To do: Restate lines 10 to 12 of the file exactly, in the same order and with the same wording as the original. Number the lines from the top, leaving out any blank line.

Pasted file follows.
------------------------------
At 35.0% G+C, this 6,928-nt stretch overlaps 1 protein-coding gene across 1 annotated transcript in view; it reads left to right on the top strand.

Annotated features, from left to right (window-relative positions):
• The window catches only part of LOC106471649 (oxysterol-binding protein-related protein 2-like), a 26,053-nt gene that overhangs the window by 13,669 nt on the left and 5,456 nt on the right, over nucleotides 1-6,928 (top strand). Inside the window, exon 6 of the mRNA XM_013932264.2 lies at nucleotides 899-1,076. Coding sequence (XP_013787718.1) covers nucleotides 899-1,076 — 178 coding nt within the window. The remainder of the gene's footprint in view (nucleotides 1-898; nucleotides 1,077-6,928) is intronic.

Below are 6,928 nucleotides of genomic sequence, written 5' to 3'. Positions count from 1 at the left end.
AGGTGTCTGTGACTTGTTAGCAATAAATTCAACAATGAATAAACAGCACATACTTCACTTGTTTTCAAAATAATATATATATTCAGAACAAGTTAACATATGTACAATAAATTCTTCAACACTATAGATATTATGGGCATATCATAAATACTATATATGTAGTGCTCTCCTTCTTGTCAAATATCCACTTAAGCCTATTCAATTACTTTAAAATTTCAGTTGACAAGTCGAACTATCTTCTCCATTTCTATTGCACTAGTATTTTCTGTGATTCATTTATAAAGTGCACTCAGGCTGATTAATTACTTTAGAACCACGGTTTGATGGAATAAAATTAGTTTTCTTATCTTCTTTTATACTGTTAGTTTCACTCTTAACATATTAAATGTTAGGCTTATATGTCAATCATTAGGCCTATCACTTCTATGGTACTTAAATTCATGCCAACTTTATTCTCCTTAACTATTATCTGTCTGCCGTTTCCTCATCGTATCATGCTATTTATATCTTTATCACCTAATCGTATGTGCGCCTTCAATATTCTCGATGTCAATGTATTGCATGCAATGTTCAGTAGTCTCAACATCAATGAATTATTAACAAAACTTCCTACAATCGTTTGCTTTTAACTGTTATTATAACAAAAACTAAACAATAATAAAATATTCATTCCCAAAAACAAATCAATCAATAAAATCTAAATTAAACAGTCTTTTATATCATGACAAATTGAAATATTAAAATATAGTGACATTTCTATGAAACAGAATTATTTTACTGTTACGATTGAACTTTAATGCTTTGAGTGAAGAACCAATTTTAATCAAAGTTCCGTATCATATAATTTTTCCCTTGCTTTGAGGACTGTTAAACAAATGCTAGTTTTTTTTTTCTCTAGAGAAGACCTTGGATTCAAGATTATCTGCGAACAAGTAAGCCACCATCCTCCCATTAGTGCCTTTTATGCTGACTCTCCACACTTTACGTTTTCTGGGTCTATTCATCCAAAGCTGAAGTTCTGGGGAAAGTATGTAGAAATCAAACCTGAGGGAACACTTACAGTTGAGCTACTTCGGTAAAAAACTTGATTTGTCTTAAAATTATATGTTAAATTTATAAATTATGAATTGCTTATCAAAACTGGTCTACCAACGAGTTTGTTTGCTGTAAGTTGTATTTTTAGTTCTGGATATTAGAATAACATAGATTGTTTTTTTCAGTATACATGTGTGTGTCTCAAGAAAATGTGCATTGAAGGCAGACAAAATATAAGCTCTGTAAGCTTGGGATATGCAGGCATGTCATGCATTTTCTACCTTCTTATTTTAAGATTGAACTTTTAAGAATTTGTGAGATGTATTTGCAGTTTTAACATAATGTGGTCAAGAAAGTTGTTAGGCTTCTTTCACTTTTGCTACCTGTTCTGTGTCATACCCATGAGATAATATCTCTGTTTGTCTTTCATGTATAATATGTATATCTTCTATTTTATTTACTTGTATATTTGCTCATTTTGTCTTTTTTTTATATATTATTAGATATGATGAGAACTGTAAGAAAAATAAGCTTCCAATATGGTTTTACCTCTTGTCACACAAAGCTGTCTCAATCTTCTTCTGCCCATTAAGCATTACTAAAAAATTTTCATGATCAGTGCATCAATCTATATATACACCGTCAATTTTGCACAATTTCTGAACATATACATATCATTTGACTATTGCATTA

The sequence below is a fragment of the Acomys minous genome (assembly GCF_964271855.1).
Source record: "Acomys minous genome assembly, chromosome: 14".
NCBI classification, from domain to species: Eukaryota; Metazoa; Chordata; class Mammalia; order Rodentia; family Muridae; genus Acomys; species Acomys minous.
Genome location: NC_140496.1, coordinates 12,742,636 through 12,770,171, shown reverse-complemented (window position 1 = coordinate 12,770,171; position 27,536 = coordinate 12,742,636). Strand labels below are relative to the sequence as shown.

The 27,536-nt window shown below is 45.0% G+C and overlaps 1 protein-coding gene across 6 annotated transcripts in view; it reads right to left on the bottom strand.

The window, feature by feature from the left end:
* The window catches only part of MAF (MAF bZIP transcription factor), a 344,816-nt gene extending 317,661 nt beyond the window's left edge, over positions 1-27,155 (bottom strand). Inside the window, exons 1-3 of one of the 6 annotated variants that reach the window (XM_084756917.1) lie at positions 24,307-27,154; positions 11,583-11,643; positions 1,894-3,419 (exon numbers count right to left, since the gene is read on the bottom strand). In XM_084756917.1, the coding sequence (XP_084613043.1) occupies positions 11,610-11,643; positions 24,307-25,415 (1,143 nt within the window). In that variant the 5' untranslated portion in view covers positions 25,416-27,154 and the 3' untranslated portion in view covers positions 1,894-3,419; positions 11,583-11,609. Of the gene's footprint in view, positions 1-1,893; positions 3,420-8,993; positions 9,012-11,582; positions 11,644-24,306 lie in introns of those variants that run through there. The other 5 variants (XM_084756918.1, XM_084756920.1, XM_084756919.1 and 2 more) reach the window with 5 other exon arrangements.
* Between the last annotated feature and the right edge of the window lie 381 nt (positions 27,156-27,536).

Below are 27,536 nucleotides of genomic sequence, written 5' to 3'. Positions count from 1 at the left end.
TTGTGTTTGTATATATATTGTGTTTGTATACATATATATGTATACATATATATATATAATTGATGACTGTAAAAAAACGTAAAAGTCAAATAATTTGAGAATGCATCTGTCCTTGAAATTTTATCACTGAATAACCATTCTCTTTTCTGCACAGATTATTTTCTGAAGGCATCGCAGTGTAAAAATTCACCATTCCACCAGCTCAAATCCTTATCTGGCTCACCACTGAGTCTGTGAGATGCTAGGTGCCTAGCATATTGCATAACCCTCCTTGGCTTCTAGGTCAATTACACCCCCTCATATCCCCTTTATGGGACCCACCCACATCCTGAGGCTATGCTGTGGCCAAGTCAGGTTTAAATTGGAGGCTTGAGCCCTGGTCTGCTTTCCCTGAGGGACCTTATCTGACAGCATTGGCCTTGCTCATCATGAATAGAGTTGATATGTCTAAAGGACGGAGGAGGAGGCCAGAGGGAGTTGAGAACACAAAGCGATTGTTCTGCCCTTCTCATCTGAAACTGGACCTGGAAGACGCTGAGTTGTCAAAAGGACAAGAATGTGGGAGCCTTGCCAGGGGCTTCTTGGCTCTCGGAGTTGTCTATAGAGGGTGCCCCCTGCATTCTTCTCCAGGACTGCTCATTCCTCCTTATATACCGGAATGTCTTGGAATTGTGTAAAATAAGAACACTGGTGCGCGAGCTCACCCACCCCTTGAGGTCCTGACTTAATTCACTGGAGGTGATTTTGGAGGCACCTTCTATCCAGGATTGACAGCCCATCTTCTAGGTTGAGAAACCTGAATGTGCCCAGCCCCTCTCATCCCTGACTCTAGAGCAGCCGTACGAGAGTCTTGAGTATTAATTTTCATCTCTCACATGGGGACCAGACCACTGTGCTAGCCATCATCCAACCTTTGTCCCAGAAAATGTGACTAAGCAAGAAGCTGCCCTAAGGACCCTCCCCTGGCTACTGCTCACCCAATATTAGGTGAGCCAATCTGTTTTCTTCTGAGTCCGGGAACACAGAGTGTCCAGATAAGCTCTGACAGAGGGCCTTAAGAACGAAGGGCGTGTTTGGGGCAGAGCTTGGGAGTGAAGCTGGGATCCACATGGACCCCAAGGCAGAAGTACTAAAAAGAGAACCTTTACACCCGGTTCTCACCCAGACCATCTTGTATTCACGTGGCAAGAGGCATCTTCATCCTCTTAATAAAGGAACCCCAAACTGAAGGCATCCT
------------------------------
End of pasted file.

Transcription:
The 27,536-nt window shown below is 45.0% G+C and overlaps 1 protein-coding gene across 6 annotated transcripts in view; it reads right to left on the bottom strand.

The window, feature by feature from the left end:
* The window catches only part of MAF (MAF bZIP transcription factor), a 344,816-nt gene extending 317,661 nt beyond the window's left edge, over positions 1-27,155 (bottom strand). Inside the window, exons 1-3 of one of the 6 annotated variants that reach the window (XM_084756917.1) lie at positions 24,307-27,154; positions 11,583-11,643; positions 1,894-3,419 (exon numbers count right to left, since the gene is read on the bottom strand). In XM_084756917.1, the coding sequence (XP_084613043.1) occupies positions 11,610-11,643; positions 24,307-25,415 (1,143 nt within the window). In that variant the 5' untranslated portion in view covers positions 25,416-27,154 and the 3' untranslated portion in view covers positions 1,894-3,419; positions 11,583-11,609. Of the gene's footprint in view, positions 1-1,893; positions 3,420-8,993; positions 9,012-11,582; positions 11,644-24,306 lie in introns of those variants that run through there. The other 5 variants (XM_084756918.1, XM_084756920.1, XM_084756919.1 and 2 more) reach the window with 5 other exon arrangements.